Trailblazer on Many Fronts, Pioneer of Multiple Firsts…
In 1983, Professor Thornhill conceptualized, developed, and taught the first ever university-accredited course on Black Women’s Studies offered in Canada, “Black Women: The Missing Pages from Canadian Women’s Studies” (ISdB, Concordia U, 1983, 1988), along with “Confrontation and Collaboration: Issues in Canadian Women’s Studies” (1988) .
In 1981 she was the first woman of colour appointed to the Quebec Council on the Status of Women.
She was the first scholar recruited to inaugurate Dalhousie University’s James Robinson Johnston Endowed Chair in Black Canadian Studies,1996 -2002
She has authored ground-breaking writings which for many years have been employed as core course readings in academic institutions across Canada, notably: Black Women’s Studies in Teaching Related to Women: Help or Hindrance to Universal Sisterhood? 6 Fireweed (1983), The Issue is -Ism (1984, 1989); Focus on Black Women 1:1 Revue femmes et droit
In 1996, she became the the first African Canadian woman to hold a Tenured Full Professorship of Law in Canada
She respectively co-edited and edited unprecedented thematic publications on ‘Race’— Racism …Talking Out (1995) and Blacks in Canada: Retrospects, Introspects Prospects (2008)
She spearheaded Research-Action to Eliminate Racism in School textbooks e.g. La lecture sous toutes ses formes – She has articulated the problematic of racism in school textbooks in essays, public lectures, public presentations, and radio-diffused interviews even as she organized conferences and spearheaded meetings with the publisher, Centre Educatif et Culturel, and with the then Ministre de l’Education, Dr. Camille Laurin
In 1989, she appeared as an invited expert witness before the Royal Commission of Inquiry into the Prosecution of Donald Marshall Jr. where she gave evidence on the “material reality” of racism, and tabled a recommendation that Canada’s Criminal Code be amended so as to take into consideration, at sentencing, the factor of ‘Race’ as either a mitigating or an aggravating factor.
In 1990, she successfully defended an Afrocentric M.A. Thesis in Spanish Language and Literature: El resplandor de lasombra: Acercamiento a la presencia del personaje negro en el teatro clásico español del Siglo de Oro (Université de Montréal).
She is responsible for the initiative to bring the annual institutional commemoration of February Black History Month to the Quebec public space.
In the discipline areas of Law and Arts and Social Sciences she has developed and actively instituted groundbreaking Afrocentric Anti-racist Curriculum, notably:
Critical Race and Legal Theory: ‘Race’ Racism and Law in Canada, 1998 (co-developed and co-taught).
Critical Race and Legal Theory I: A Survey of ‘Race’ and Law in Canada, 2002.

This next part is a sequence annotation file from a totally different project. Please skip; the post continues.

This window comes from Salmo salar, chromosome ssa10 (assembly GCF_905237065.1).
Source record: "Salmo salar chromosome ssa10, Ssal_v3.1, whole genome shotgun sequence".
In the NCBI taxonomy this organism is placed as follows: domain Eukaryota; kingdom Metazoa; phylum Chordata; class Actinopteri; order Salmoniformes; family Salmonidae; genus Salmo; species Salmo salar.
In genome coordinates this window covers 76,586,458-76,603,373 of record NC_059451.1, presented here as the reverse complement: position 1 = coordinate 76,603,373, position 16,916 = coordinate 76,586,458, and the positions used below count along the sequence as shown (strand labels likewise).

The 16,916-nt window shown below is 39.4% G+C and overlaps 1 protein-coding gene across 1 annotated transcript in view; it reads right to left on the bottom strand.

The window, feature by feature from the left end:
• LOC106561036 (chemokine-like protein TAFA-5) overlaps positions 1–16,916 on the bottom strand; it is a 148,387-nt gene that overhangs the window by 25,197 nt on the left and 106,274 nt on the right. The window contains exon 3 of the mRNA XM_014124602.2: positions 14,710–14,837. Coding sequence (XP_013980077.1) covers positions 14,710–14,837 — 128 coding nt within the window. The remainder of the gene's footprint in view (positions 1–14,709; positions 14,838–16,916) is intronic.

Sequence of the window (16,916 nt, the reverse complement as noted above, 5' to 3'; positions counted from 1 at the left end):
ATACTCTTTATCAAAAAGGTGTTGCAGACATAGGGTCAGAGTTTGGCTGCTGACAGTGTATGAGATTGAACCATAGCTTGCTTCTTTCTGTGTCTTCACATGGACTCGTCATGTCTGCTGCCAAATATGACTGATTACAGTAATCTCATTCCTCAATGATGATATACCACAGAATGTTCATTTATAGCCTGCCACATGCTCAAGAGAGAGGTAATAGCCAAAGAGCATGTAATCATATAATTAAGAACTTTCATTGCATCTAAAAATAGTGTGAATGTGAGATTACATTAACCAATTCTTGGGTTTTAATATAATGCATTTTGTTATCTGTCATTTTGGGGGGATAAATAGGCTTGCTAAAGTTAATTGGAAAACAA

International Human Rights Law: Facing ‘Race’ As A Factor, 1997.
Human Rights Law and Protection in Canada, 2002.
Introduction to Law MODULE: The Implications of ‘Race’ and Culture for Legal Education and the Legal Profession
Pre-Law MODULE: Pre-Law Introduction to Property: A Critical Approach
She was invited by the Department of Russian Studies to help conceptualize, develop and teach Black Identity in Pushkin, an unprecedented Afrocentric course on the Father of Russian Literature, Aleksandr Sergeevich Pushkin.
For the course, Dostoevsky and Western Literature, she co-developed and co-taught a MODULE on Dostoevsky and Richard Wright.
Invited by the Department of Canadian Studies, she conceptualized, developed and taught the MODULE: Canadian Identity: Exposing a Negative, Completing the Picture.
She conceptualized and convened in 2001 the unprecedented provincial public forum, An Open Hearing on Racism to Confirm Voices of Experience
In 2001 she conceptualized and convened in Halifax the unprecedented African Nova Scotian provincial public forum, An Open Hearing on Racism to Invoke Memory and Confirm Voices of Experience.
In 1998, she penned an Open Letter of Protest to denounce publicly the non-appointment and exclusion of Judge Corrine Sparks from the new unified Family Court of Nova Scotia, despite this Black Woman Judge being at that time the only Nova Scotia Family Court Judge who was not White, her being the most senior sitting female judge in the province and her being the first Black female judge to be appointed in Canada.
A founding member of the Congress of Black Women of Canada, as National Secretary, from 1976-1980 she shouldered sole responsibi-lity for the National Secretariat which was mandated to structure the national organization, establish a network of communications, draft a Constitution and convene the fourth national gathering of Black Women from across Canada.